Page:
Mission: Child Aid’s mission is to create opportunity for Latin America’s rural and indigenous poor through childhood literacy programs.
Results: In 2015, Child Aid:
- Trained 76 librarians representing 48 rural libraries.
- Supplied 76 libraries with over 100,000 quality children’s books.
- Partnered with 52 schools in rural indigenous communities.
- Trained 477 teachers to promote and teach reading more effectively.
- Engaged over 14,000 children in school-based literacy activities.
- Conducted over 16,000 one-on-one classroom training sessions with teachers.
- Brought 173,000 Spanish-language children's books to Guatemala.
- Improved book collections in 128 schools and libraries.
- Designated over 89% of our funds directly to program use.
Target demographics: poor, indigenous children in Guatemala
Direct beneficiaries per year: 52 schools with 477 participating teachers who teach over 11,000 children.
Geographic areas served: Guatemala
Programs: Though our teacher training and librarian training programs we help more than 28,500 children improve their lives through education. Each year, we help hundreds of teachers in remote villages more effectively teach children to read and write. We deliver tens of thousands of children’s books to neglected schools and libraries.
We create and improve community libraries and train librarians to be promoters of reading in their villages. We also provide training, materials and support to local organizations that are working to improve educational opportunity for children.
The Child Aid literacy program is effective because there is no better way to improve the quality of education than to improve the skills of teachers. It is sustainable because we invest in local people. It is empowering because it gives children the greatest resource they can possess to lift themselves from poverty: literacy.
Our non-profit organization in Guatemala, Esperanza Juvenil, has benefited from the wonderful work of Child Aid in two ways. First, Child Aid has donated a number of excellent, high quality, hardcover children’s books for our library. In the context of Guatemala, where it is extremely difficult and expensive to get books for children, this has been a tremendous resource. Second, our teachers and staff have participated in Child Aid’s training which has helped them to develop skills to promote literacy and a love of reading with our children. Over the last five years, we have seen and measured a high rate of improvement in our children’s reading skills and passion for reading. We thank Child Aid for being a key partner in this effort!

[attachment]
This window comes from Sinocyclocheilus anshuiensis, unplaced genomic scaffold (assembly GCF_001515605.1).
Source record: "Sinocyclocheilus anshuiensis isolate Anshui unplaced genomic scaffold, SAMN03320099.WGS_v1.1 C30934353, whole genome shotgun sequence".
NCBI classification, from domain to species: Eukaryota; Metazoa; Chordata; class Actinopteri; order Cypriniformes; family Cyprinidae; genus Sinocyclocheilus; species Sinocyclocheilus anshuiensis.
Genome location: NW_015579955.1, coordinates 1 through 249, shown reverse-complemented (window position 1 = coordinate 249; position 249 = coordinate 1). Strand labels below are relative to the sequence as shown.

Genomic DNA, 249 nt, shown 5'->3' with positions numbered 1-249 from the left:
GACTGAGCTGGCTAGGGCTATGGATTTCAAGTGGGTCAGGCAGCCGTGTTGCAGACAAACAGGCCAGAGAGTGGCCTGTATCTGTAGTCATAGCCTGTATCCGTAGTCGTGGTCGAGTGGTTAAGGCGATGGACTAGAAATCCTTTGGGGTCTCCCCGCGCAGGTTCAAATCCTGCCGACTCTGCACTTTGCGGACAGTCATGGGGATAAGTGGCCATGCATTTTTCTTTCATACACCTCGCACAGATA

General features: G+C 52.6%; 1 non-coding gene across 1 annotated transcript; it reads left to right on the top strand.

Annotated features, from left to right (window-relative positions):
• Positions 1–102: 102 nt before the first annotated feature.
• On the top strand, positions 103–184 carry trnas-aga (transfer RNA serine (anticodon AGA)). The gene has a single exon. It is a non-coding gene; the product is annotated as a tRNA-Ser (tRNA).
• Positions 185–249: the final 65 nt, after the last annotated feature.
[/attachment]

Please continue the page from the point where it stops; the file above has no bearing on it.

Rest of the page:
I run a very small non-profit program in an indigenous mountain village in Guatemala, where we have established both an elementary and junior high school. We began our collaboration with Child Aid last year, when we were fortunate enough to send two of our teachers to Child Aid’s teacher training program. Although our teachers are dedicated and want their students to receive a quality education, they are a product of an educational system that recently was ranked 125 out of 133 nations evaluated by the World Economic Forum. Having never been exposed to books themselves in their homes as a child or at school as part of their education, our teachers lack the necessary skills to teach reading even though they now have access to various materials and resources. Child Aid’s programs provide the teachers training in stimulating a desire among their students to read in a culture without the resources or the tradition of reading. They also focus on techniques to develop reading comprehension, a glaring void that existed in our curriculum. Child Aid’s teacher training program has already helped us tremendously in our attempt to raise the level of education in our village.